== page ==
Postby Harry Dalek » Sat May 22, 2021 4:42 pm

I found a massive lap top 2 to 3 times the size and thickness of todays or even yesterdays laptop s the other day...best of all it was free.
My sons now pinched off me since he noticed it was a Gaming PC i think it has a quadcore processor ,the sound card for the Alienware 18 has a built-in Realtek ALC3661, it's a -Sixchannel High Definition Audio device all i know so far this would be 96khz if not more
This link below gives you a better idea of the size of this thing
https://au.pcmag.com/laptops/33753/alienware-18-review
But alas my son has taken owner ship ! :?
Perhaps NBTVers should look into gaming computers ~!
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The electromagnetic spectrum has no theoretical limit at either end. If all the mass/energy in the Universe is considered a 'limit', then that would be the only real theoretical limit to the maximum frequency attainable.
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Re: Negating LF problems of NBTV.

Postby Steve Anderson » Tue May 25, 2021 5:09 pm

I seem to go though mice (the PC versions) like nobody else. I routinely have to replace mine about once a year. If they can make the scroll-wheel optical why not make the left & right buttons optical instead of microswitches? I wouldn't mind paying twice the price for an all-optical mouse if it lasted five years and not just one. There's no rocket science involved!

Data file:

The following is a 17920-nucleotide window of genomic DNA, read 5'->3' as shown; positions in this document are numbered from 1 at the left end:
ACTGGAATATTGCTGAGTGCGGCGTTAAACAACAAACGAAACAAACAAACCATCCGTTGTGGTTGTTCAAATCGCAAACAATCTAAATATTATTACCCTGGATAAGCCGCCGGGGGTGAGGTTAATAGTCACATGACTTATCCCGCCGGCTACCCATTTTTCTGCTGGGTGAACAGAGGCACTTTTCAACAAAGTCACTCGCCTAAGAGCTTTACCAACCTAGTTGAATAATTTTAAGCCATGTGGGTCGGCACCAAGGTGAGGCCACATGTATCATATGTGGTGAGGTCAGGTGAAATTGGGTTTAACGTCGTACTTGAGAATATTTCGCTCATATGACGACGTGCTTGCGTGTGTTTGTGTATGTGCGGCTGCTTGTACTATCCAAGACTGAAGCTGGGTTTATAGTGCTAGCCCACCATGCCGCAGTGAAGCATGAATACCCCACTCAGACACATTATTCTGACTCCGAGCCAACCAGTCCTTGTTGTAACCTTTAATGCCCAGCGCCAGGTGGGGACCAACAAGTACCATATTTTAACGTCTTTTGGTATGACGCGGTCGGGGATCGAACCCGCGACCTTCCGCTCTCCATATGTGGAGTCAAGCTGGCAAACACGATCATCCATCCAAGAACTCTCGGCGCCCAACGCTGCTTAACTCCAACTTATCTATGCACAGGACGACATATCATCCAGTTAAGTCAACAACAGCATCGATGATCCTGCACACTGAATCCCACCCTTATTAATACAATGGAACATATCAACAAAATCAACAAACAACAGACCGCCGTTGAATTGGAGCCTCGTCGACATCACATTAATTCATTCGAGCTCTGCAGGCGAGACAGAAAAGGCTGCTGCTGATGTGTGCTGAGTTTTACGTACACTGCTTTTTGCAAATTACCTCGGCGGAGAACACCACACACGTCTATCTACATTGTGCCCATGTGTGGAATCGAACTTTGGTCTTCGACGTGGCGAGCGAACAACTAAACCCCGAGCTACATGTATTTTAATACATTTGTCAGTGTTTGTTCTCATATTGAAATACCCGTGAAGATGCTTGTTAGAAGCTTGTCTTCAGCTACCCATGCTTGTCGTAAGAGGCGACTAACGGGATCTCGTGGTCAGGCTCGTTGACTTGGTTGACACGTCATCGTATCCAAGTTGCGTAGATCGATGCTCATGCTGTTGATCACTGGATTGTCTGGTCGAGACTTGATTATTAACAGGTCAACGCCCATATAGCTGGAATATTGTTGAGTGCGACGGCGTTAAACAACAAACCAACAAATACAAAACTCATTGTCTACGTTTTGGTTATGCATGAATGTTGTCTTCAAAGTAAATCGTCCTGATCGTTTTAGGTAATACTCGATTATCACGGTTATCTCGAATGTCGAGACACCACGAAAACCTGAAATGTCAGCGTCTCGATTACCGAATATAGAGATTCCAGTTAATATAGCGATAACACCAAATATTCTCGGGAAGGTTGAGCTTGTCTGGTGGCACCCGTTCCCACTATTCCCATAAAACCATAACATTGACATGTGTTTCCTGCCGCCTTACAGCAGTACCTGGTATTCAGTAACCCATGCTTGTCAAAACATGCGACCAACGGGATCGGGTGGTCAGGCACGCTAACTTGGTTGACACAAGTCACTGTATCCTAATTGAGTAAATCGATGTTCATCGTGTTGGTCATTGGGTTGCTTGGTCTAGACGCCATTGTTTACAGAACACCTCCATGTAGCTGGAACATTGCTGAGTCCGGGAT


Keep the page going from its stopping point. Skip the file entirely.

I don't want wireless as I know I'll walk off with it in my hand and put it down somewhere, later I'll have to search the house trying to find it. While it's tethered to the PC via its 'tail' it's not going far...plus the batteries don't die just when you need to use it.

Now in connection with Harry's PC above, I have seen one of these. But an answer to my failing mice was suggested by a friend...."Buy a gaming mouse, they're designed for rapid and abusive input." I looked at a few but they've got more buttons on them than I have fingers (I still have all ten).

All I want is a basic Microsoft or Logitech rodent that'll last a while...it's not the cost, it's the hassle of buying a new one. Next time I'll buy five maybe...

Steve A.
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Re: Negating LF problems of NBTV.

Postby Steve Anderson » Tue May 25, 2021 7:42 pm